Jersey Boys, the jukebox musical recounting the rise and fall of the 1960s rock-n-roll group The Four Seasons, has been playing at Broadway’s August Wilson Theatre since 2005. Produced by Dodger Theatricals, the musical has had quite an extraordinary run thus far. Since earning 8 Tony Award nominations in 2006 – and winning 4, including Best Musical – Jersey Boys broke the August Wilson Theatre’s box office record for the 30th time in January 2010 (with a weekly gross of $1,440,456), and it presently holds the record for the 14th longest running show ever on Broadway. Furthermore, the show has had two national tours and productions all over the world, from London to Singapore to South Africa. However, though a frequent member of the millionaire’s club over the course of its run, Jersey Boys on Broadway has been struggling to compete with its old numbers in recent years.
Nevertheless, the producers have decided to capitalize on the musical’s global success by giving their blessing to a film adaptation. The musical film will be released theatrically on June 20, 2014 by Warner Bros. Pictures. It is directed by Clint Eastwood, and the screenplay is written by Tony Award winning playwright John Logan (Red) based on the play script by Marshall Brickman and Rick Elice, including songs by Bob Gaudio and Bob Crewe. The film is produced by Graham King (Argo) and Robert Lorenz (Million Dollar Baby), and executive produced by Frankie Valli. The starring role of Frankie Valli is played by John Lloyd Young, who originated the role on Broadway and won a Tony Award for his performance.
The decision to make a film of a successful Broadway show follows the precedent led by, among others, Mamma Mia!, which released its film version in 2008 after running on Broadway since 2001. Though the film release didn’t move the needle for the Broadway box office in that case, it did expose the show to an international audience, thereby benefitting the overall property. However, the films of Jersey Boys and Mamma Mia! differ in terms of their casting strategies. Whereas Mamma Mia! took the big screen opportunity to woo big screen talent including Meryl Streep, Pierce Brosnan, Colin Firth, and Amanda Seyfried, Clint Eastwood has opted to cast the Jersey Boys movie with mostly stage actors, specifically those who originated the roles on Broadway. One exception is the recent casting announcement of Christopher Walken, who will play the mobster Angelo “Gyp” DeCarlo. It will be interesting to see if the Jersey Boys movie makes as big a splash without Hollywood actors leading the cast. Two more examples of poor stage to screen transition were The Producers (2005) and Rock of Ages.(2012), both were critical and box office failures.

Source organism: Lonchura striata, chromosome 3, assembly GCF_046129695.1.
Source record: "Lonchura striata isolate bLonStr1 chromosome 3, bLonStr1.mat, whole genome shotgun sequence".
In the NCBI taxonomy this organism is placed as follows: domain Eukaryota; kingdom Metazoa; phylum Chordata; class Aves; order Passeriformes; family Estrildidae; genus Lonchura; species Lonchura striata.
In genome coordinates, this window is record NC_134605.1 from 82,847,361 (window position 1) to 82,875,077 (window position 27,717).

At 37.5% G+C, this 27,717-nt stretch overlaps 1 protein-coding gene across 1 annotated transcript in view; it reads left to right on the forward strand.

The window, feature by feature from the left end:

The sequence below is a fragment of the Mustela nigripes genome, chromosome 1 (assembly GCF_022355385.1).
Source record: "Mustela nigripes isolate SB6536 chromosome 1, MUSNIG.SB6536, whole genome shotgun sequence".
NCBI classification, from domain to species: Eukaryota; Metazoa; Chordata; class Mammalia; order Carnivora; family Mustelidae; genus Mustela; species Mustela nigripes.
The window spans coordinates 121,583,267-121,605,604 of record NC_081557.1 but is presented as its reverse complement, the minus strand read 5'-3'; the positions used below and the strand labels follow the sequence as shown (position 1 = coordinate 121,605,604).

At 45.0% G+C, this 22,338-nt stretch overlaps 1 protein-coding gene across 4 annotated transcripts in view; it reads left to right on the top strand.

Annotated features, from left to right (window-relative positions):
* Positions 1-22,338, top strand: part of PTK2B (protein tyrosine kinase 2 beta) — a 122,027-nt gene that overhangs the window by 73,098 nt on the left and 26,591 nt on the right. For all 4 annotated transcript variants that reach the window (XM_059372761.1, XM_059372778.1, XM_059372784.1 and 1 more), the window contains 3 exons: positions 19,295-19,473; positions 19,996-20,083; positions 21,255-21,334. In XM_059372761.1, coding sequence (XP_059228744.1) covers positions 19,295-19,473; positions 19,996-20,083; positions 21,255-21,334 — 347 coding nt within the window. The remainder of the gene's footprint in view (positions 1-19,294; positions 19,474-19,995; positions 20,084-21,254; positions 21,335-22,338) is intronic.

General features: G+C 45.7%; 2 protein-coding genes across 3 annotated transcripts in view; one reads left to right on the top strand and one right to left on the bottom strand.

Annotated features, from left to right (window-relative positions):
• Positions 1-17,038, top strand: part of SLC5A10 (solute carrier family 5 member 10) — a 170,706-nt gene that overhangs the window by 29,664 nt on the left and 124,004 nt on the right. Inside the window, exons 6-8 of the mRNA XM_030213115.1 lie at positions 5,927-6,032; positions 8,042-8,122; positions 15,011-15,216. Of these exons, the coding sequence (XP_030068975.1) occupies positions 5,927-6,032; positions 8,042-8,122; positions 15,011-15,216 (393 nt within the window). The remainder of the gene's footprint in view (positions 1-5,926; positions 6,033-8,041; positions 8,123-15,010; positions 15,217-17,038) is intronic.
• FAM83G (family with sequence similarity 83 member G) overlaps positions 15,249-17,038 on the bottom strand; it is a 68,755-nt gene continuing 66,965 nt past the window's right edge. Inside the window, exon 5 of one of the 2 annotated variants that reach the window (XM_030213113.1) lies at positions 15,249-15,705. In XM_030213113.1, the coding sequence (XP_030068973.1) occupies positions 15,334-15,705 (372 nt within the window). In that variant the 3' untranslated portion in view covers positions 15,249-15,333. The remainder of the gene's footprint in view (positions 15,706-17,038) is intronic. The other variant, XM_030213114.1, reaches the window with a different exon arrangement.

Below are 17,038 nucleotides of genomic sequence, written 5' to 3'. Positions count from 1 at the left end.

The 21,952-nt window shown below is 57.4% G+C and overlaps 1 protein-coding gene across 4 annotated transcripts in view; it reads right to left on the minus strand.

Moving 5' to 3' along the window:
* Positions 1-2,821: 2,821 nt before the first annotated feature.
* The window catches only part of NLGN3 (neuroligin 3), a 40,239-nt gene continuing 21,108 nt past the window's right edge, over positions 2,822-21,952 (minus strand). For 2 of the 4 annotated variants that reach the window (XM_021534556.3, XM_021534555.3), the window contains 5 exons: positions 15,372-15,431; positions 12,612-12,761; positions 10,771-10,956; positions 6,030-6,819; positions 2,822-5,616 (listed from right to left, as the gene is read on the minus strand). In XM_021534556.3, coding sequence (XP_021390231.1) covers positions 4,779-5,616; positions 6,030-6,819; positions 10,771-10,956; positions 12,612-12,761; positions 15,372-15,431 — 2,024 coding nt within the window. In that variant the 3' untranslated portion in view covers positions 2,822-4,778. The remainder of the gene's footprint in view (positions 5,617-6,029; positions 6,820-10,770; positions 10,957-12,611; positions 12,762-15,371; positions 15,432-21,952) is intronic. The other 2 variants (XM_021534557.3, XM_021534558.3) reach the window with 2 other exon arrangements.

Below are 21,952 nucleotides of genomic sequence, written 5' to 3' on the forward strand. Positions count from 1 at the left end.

In any case, the added exposure beyond the stage to the screen can only help increase global awareness of the show. Like with Les Misérables whose recent film version encouraged the 2014 revival, the Jersey Boys movie will surely increase interest in the show. Even if, like Mamma Mia!, the film does not necessarily boost sales for the Broadway production, it will certainly help promote future touring and international productions.